History rolled from a railway station platform in 1893
THERE are few, if any, better places to walk in the footsteps of Gandhi and Mandela than in Pietermaritzburg and, what’s more, it is precisely because this is a quieter, some say sleepier, city that Pietermaritzburg’s fine collection of historic buildings, in which Gandhi and Mandela spoke, have remained largely unaltered. It is possible, therefore, to quite literally walk in the footsteps of the two icons of the 20th century.
Hopefully, you all know that on June 7, 1893, a young Indian barrister, despite having a firstclass ticket, was thrown off a train at the Pietermaritzburg Railway Station. But, do you know that the station building is much the same, apart from some blue modern signs, as it was 125 years ago? The original Maritzburg red bricks are now an orangey-pink, but they still stand, as do the original iron poles. Therefore, with the help of railway historians, who know how long the passenger trains were in 1893, and that first class was at the back to avoid all the smoke and coal dust, it was possible to pinpoint quite accurately where Gandhi fell.
Then, in his own words: “The train steamed away leaving me shivering in the cold. I was afraid for my very life. I entered the dark waiting room. There was a white man in the room. I was afraid of him. What was my duty, I asked myself ? Should I go back to India, or should I go forward with God as my helper, and face whatever was in store for me? I decided to stay and suffer. My active non-violence began from that date.”
An old plan of the station shows us which was the waiting room that Gandhi entered, and in which he spent the night. Thus, when you walk from where he fell to the waiting room you are indeed walking in his footsteps. As if that isn’t historically significant and deeply moving enough, the waiting room is now a small museum, which outlines Gandhi’s life, and the inspiration he was to Nelson Mandela and to Dr Martin Luther King jr, the leader of the Civil Rights Movement in the US.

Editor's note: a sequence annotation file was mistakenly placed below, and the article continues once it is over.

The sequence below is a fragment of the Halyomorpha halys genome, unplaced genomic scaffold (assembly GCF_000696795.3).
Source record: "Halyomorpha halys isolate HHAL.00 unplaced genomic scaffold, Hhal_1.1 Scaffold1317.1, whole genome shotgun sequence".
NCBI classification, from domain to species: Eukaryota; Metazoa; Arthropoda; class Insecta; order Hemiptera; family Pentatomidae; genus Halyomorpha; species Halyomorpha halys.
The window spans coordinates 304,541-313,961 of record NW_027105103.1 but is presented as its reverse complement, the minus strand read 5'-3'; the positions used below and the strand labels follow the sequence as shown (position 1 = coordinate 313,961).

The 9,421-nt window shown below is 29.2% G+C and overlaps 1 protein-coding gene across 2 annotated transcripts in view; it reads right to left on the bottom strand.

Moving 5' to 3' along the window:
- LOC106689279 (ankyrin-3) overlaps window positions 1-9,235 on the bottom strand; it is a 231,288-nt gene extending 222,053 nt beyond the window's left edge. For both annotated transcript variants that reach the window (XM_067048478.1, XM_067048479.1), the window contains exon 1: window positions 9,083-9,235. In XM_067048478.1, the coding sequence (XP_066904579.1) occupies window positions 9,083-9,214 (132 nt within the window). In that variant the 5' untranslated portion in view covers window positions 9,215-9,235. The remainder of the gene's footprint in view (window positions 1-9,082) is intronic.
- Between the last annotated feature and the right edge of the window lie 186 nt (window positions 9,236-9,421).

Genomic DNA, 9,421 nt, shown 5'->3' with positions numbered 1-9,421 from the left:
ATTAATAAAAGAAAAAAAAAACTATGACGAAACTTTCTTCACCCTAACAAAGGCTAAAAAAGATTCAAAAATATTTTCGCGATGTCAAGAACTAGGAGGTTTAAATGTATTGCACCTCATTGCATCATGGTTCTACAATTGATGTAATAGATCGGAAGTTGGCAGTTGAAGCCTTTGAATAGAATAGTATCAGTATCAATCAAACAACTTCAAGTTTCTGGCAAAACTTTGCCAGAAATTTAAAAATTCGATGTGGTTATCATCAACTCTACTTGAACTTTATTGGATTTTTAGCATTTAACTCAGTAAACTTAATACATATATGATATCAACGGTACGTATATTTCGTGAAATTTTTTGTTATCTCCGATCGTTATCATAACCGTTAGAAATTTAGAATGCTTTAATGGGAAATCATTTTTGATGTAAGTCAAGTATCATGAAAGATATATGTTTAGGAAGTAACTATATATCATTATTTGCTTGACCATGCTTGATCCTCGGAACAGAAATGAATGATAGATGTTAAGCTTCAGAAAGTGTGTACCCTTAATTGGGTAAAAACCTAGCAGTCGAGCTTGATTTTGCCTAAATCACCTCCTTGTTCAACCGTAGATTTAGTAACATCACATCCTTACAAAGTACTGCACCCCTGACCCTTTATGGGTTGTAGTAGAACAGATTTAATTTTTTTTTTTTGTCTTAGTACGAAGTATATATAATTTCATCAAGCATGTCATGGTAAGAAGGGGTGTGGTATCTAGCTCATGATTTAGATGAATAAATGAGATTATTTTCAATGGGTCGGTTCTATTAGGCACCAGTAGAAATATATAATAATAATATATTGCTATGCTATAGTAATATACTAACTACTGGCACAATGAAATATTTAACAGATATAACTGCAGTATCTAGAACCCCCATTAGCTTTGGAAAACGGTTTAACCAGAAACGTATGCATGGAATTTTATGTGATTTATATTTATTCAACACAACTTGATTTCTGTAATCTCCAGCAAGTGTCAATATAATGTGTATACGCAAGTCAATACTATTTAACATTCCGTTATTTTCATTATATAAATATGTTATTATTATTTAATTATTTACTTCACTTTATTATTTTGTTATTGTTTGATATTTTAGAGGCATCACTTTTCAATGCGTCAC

It is therefore no exaggeration to say that Gandhi’s decision, taken in that dark waiting room, was to change the course of history, in South Africa, India and the US.
Without Gandhi would there have been a Mandela, a Martin Luther King, a Barack Obama? It is a rhetorical question worth thinking about.
One thing is certain: the Pietermaritzburg Railway Station is truly a building of international importance, and if we manage and market it better, visitors from many parts of the world would come to experience its ambience. By the way, since we have OR Tambo and King Shaka Airports, why not the Pietermaritzburg Gandhi Railway Station?
Gandhi lived in South Africa for 21 years, living mainly in Phoenix, near Durban, and on Tolstoy Farm, near Johannesburg, but because Pietermaritzburg was the capital of the British Colony of Natal, and therefore where the racially oppressive laws were introduced and debated, his political focus was on Pietermaritzburg, particularly the Colonial Parliament Building, which still stands, behind a statue of Queen Victoria, in Langalibalele Street. Right alongside is the Tatham Art Gallery, which used to house the Supreme Court, which Gandhi appeared in on several occasions. In 1897, Gandhi stayed in the original Imperial Hotel.
On November 7, 1912, he addressed a jam-packed meeting in the Pietermaritzburg City Hall.
In 1913, his wife, Kasturba, who was a formidable activist in her own right, was imprisoned in Pietermaritzburg’s Burger Street Prison for protesting against a law that declared traditional Indian marriages to be null and void. When the prison authorities refused to supply ghee she went on a hunger strike. She won and Gandhi came to meet her upon her release on December 22, 1913.
On June 6, 1993, Archbishop Desmond Tutu unveiled the Gandhi Statue in Church Street, and said: “What is extraordinary is that the statue of a black man is installed in the middle of a white city.”